Terrorists and scammers
Just after 9-11, I got an order from an overseas tool maker. This fellow happens to live in Pakistan and has a Muslim name. When the package was delivered, it had about 50 rolls of tape surrounding the box with the words, " examined for terrorist materials " stamped all over the box. Keep in mind these were hemostats, scissors and pliers. The extra tape was many, many inches thick and took me a considerable amount of time to cut through all this junk. Finally, below this was the box that had the original banding on it. The contents of the box were clearly labeled on the customs forms and manifest. That was a different time.
Around this time I also had my first internet scam. A "customer" sent me a "washed" check and if I had not taken the time to verify it and double check it, I would have been out several thousand dollars. Another scammer had an even bigger ego to do what he did. I have published free patterns for customers to download, and use as they see fit. This fellow copied my patterns put them into his catalog and sent me a price list asking me if I'd like to buy my designs. The unbelievable gall of this pirate knew no bounds when he contacted me about another pattern of mine and asked for the source of the materials. Likewise, I've had companies and individuals steal and reuse images and written material I've created without my permission. One "author" for a major newspaper chain, copied one of my articles word for word and published it under his name in a local newspaper with no credit or by line given to me. Another famous how-to web site, copied several of my stories and posted them as original content under their name. Given the kinds and amount of piracy, I learned to respect designers, authors, artists and creative or music people. I try to always purchase and pay for anything I use. I dislike those that rip off artists and creative people in any form.
Wow, I really got this published
I started writing for an early club magazine in the late 80's and early 90's. They had a contest and wanted articles for the club newsletter. I wrote an early story about using peacock herl for the backs of flies. I was so pleased with the story that I started writing other things for the club. Keep in mind I am a business school graduate that I learned about accounting, marketing, management and transportation in college. Writing was a chore I never really enjoyed. Through technology I learned to love writing and by using new tools I was able to accomplish this. Very likely, if computers hadn't become so widely available, none of this would have happened.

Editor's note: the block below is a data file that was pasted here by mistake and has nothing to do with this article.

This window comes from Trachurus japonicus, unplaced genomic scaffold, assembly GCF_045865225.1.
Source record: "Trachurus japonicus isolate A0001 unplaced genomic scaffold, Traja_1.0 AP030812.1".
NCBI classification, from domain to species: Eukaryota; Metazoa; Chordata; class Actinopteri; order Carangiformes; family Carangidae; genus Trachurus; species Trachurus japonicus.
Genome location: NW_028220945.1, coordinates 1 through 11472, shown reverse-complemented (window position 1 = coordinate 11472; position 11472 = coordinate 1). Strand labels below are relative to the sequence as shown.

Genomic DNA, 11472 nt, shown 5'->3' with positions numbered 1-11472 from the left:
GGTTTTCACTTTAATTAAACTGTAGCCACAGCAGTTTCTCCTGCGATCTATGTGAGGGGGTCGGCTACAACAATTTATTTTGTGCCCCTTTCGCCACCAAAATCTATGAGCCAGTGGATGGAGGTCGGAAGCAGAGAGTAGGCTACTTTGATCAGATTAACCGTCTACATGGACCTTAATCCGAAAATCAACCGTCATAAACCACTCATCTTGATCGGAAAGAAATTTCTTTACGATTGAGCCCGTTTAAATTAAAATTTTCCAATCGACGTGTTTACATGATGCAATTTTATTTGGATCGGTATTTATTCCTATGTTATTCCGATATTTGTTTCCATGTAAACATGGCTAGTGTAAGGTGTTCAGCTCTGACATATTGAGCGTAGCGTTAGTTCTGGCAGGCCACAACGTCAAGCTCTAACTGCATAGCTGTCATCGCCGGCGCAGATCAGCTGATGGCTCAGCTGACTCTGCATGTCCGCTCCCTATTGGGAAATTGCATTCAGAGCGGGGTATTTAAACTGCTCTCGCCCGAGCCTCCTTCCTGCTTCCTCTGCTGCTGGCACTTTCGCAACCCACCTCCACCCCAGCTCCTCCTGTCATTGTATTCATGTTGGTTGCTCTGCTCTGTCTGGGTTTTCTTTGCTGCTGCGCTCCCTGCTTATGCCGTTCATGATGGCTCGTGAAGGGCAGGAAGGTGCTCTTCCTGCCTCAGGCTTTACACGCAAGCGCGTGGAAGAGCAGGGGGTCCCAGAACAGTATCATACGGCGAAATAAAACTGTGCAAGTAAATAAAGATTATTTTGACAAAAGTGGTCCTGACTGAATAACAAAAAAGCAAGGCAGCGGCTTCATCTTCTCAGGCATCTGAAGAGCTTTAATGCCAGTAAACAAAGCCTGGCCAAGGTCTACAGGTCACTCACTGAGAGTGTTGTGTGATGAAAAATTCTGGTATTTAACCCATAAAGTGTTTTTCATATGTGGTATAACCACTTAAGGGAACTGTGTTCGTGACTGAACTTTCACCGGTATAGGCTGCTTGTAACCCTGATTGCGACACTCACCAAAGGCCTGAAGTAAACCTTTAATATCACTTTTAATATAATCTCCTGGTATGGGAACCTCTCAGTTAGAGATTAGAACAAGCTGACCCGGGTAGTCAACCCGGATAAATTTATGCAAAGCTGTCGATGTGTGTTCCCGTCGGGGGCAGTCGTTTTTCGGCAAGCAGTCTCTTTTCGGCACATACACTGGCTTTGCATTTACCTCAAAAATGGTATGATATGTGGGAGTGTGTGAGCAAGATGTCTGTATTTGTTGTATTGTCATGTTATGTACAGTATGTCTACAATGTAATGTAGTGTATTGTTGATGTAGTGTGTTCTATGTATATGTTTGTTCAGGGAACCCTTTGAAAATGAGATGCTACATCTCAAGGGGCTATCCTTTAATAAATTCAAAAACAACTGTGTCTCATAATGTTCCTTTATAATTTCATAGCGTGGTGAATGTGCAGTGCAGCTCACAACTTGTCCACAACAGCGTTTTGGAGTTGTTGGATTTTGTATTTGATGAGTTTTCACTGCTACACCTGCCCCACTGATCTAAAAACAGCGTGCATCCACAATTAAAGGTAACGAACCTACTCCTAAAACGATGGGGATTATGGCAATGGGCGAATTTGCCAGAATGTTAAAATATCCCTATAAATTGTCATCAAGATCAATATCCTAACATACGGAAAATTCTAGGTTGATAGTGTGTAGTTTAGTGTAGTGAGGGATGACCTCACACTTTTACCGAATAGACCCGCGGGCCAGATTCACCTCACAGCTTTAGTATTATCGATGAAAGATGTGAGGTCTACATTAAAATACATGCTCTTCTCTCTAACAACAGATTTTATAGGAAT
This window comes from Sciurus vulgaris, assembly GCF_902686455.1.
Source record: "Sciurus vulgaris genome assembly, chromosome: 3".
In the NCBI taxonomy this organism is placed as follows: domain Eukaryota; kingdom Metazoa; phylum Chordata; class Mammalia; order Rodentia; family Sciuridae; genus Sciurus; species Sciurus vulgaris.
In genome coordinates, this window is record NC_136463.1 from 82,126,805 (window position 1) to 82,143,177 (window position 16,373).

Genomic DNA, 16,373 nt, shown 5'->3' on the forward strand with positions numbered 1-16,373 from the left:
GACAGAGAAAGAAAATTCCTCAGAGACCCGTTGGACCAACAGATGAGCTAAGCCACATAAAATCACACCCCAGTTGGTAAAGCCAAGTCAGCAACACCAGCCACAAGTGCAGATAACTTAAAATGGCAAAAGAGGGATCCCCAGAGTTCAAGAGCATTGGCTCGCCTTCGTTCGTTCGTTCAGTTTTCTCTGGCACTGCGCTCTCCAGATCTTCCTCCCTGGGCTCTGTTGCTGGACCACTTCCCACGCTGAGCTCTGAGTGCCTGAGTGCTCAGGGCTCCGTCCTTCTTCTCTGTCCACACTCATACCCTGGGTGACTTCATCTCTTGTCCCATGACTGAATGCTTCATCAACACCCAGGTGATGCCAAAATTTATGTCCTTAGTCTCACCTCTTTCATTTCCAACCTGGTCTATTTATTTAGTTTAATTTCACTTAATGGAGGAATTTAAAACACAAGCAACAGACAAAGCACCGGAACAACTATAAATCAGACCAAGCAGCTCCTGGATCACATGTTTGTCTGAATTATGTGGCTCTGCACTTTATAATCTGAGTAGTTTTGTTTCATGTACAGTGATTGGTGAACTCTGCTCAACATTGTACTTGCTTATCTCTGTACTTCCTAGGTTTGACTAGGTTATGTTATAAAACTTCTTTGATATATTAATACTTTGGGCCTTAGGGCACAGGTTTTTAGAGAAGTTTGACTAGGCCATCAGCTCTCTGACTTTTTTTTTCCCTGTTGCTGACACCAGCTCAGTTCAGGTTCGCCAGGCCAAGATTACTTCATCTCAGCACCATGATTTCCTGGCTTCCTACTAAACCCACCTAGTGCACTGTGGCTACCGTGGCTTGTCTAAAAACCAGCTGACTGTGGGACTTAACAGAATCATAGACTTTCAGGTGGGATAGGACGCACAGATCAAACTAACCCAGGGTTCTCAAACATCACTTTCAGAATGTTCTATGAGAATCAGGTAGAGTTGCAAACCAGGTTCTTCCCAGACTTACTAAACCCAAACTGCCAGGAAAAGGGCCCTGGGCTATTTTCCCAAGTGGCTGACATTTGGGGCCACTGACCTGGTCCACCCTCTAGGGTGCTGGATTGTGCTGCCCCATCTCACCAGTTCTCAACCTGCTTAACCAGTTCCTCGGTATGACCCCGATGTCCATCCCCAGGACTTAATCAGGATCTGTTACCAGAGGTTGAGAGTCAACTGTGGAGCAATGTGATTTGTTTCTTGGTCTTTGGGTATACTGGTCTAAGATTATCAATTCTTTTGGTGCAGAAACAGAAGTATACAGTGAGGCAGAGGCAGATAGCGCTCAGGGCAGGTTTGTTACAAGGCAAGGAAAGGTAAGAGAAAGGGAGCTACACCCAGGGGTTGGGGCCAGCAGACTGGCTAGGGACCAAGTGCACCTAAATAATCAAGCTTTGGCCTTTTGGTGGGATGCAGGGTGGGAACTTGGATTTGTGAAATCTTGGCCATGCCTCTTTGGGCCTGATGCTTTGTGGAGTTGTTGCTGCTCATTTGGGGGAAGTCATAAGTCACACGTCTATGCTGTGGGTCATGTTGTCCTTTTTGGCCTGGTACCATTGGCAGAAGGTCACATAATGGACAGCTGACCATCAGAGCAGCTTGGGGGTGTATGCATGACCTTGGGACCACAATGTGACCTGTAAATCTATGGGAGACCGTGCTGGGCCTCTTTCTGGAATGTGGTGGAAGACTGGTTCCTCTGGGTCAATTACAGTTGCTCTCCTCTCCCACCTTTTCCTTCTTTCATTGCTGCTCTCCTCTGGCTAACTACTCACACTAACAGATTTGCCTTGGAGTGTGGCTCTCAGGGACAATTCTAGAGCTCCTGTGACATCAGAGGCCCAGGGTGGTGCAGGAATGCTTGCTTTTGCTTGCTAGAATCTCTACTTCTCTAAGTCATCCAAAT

I began to write about fishing trips, fly patterns and also how to tie them. I was asked to submit patterns for books, other newsletters and also several new websites. I think the first national article I wrote was for the FFF National magazine, The Fly Fisher. I wrote a piece about Dave Whitlock's cricket nymph. I contacted Dave and asked him if I could use some of his artwork and a few weeks later I got a letter back telling, sure go ahead. I sent the piece off and the editor contacted me about a few changes and about 4 months later it showed up. I must have worn the ink off that magazine looking at the article and thinking, "Wow, I really got this published."
I was officially a writer
My wife has served professionally as an editor for many different academic publications and she has published material in several books and all sorts of journals. I was contacted by Dave Hughes and he asked me to write a piece on some patterns I originated for the Fly Fishing and Tying Journal. I asked my wife to help edit the story. She reluctantly agreed. Now I don't know if you recall the scenes in the "River Runs Through It" where Norman's Father is teaching him how to write but that was pretty much the case with Mike and Laura.
I wrote the first draft which Laura told me to redo it in double space for her to edit. I did and watched patiently while the Master reviewed my article. Zing, cross, circle and finally she said "Here!"
My carefully crafted story was a sea of red ink, I looked up and she said, " It needs some work." With my head down, I went back to work. This process repeated itself several times (I think 7) until she said:
"Is that the last draft?"